Are delicious and cheap Chinese food contradictions in terms? It seems there used to be such a thing and I thought the new Pan Asian mega restaurant in the strip mall by my house was going to be it. They have a yoooge laminated spiral bound menu with little photos of each dish that make each of the gobjillion offerings look more delicious than the next. Most for under 8 bucks!
Here is the chicken fried rice, served up on a plate at my house.
Mmmm, brown—my favorite flavor. The red splotch is not a pepper, it's an arrow pointing out a green onion, the sole non-brown in the dish. Some of the other green specks are actually the pattern on the plate showing through, not more green onions. And didn't fried rice used to come with egg and sprouts ? When did this change? This dish tastes better than it looks and the large ($6.20) is enough for three meals, so if I could get it together to keep green onions and sprouts around the house to toss in, I think I've got a cheap delicious Chinese meal.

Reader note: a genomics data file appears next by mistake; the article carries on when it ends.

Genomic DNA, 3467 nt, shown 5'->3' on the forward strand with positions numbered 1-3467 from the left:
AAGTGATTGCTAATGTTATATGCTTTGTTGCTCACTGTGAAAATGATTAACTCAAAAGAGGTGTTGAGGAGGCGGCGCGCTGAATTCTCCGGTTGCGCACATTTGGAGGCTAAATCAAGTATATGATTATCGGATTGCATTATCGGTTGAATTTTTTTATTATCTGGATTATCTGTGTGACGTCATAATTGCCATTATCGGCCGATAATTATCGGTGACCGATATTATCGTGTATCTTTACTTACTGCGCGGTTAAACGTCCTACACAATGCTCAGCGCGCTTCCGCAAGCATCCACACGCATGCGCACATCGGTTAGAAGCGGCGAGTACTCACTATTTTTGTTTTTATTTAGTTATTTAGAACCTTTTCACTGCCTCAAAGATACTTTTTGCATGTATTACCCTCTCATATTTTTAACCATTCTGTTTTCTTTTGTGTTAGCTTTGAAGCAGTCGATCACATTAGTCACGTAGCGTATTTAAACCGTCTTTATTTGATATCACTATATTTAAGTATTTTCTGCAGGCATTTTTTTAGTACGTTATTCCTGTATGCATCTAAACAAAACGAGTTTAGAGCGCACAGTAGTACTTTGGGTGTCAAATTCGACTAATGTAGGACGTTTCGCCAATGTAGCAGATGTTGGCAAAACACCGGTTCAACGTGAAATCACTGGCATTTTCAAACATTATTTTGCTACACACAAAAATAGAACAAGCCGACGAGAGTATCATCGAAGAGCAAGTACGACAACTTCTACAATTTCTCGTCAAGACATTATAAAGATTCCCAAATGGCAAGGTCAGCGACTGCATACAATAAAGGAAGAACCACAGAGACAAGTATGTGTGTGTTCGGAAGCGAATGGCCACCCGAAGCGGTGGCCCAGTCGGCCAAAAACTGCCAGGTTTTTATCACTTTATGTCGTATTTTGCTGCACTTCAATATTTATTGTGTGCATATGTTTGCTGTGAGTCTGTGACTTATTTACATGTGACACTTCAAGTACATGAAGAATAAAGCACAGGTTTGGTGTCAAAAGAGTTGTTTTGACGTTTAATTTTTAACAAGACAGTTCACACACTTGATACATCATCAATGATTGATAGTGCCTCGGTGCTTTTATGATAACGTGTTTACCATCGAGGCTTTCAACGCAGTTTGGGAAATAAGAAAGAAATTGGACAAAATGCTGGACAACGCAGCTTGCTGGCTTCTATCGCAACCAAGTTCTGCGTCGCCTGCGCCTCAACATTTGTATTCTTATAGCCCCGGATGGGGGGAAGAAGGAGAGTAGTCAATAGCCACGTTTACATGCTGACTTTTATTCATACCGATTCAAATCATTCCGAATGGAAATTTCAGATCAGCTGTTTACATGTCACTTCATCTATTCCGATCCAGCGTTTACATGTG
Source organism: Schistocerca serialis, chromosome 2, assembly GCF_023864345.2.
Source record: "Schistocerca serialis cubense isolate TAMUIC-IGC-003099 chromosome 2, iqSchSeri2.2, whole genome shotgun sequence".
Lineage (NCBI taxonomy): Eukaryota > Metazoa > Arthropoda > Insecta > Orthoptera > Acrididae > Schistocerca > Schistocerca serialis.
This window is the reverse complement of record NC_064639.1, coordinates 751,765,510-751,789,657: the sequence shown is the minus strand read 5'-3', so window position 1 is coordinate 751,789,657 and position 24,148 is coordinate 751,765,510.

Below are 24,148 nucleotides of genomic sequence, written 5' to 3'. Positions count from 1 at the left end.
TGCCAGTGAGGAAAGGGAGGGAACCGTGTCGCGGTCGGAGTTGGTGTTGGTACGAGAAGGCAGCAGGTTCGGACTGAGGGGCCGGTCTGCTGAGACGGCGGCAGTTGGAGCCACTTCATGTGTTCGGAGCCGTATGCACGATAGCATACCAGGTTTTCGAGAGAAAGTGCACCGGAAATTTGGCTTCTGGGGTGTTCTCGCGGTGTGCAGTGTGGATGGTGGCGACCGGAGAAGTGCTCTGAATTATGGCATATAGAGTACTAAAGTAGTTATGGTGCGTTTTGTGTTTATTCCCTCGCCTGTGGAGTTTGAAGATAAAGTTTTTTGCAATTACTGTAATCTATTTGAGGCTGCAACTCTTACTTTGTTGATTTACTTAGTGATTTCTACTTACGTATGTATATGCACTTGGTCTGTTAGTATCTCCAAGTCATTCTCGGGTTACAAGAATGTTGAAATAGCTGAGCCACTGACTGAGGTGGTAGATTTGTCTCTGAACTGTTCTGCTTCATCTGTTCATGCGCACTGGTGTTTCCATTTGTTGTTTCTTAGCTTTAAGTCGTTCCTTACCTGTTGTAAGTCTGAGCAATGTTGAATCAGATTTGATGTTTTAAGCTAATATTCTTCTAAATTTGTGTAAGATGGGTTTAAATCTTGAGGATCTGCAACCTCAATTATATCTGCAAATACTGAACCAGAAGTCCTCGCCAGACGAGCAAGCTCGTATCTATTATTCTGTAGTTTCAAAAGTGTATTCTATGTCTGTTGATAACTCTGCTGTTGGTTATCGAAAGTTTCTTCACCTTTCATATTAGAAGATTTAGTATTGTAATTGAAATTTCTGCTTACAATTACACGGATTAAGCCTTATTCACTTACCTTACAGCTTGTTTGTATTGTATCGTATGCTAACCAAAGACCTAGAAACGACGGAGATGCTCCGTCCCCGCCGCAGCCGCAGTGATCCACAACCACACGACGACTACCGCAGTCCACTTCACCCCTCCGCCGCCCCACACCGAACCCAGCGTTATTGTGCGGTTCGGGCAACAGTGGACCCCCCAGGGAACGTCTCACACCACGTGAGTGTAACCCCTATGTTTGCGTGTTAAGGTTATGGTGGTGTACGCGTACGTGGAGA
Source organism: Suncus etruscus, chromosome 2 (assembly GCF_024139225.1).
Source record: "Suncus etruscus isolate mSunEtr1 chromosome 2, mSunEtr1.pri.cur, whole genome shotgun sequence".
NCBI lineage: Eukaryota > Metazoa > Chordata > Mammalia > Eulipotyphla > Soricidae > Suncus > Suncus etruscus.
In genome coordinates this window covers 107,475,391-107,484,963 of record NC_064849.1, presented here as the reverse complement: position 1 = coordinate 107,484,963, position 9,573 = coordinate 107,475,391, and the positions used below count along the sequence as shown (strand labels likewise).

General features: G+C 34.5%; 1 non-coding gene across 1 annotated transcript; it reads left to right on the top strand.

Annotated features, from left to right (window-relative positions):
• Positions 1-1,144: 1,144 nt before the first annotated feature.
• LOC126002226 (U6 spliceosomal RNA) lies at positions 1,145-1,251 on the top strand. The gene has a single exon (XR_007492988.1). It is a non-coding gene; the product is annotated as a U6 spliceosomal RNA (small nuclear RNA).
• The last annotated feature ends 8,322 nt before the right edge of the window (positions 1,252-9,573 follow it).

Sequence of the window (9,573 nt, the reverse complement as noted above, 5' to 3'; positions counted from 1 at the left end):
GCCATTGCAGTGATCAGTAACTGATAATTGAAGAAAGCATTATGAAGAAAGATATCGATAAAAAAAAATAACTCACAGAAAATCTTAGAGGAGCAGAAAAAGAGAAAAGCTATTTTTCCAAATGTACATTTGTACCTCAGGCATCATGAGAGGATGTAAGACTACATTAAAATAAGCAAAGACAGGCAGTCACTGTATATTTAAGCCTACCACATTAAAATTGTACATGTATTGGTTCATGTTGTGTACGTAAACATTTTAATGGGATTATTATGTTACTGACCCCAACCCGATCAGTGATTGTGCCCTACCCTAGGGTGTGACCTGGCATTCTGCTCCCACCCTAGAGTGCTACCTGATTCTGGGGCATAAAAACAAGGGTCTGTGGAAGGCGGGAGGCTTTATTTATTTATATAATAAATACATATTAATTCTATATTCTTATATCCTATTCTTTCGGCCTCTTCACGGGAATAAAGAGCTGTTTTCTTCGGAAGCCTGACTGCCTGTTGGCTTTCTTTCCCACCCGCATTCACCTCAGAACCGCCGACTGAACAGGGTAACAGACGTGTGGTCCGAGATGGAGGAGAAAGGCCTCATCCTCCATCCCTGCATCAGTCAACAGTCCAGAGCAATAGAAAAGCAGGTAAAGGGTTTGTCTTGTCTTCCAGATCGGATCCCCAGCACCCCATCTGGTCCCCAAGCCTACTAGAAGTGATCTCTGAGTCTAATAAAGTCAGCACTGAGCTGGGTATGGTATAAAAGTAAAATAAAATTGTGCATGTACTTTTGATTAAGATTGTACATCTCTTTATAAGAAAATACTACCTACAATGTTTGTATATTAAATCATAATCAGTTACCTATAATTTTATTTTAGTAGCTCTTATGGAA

Emboldened by the idea that I'd found my yummy take out, the next time I ordered Thai fried spring rolls. What do you picture when you order Thai fried spring rolls? Spring: sprouts maybe, tofu, cellophane noodles, a lite spicy dipping sauce, cilantro? WTF is this?
It looks like the goop I scrape out of my drain after washing dishes. I didn't have my glasses on when I popped the first bite into my mouth, so I had no visual cues to prepare my brain for what taste it should expect, and my taste buds entirely failed on this one. Texture, they said. I put my glasses on, scraped the filling out, and spread it across the counter. My eyes were no help either. This thing could be filled with anything from sawdust to meatloaf.
As usual, lessons learned were things I already know.
You get what you pay for.
You can't have your cake and eat it, too.
Of quality, speed and cost, you can only ever get two out of three.
But so sad—the little menu photos are so gorgeous.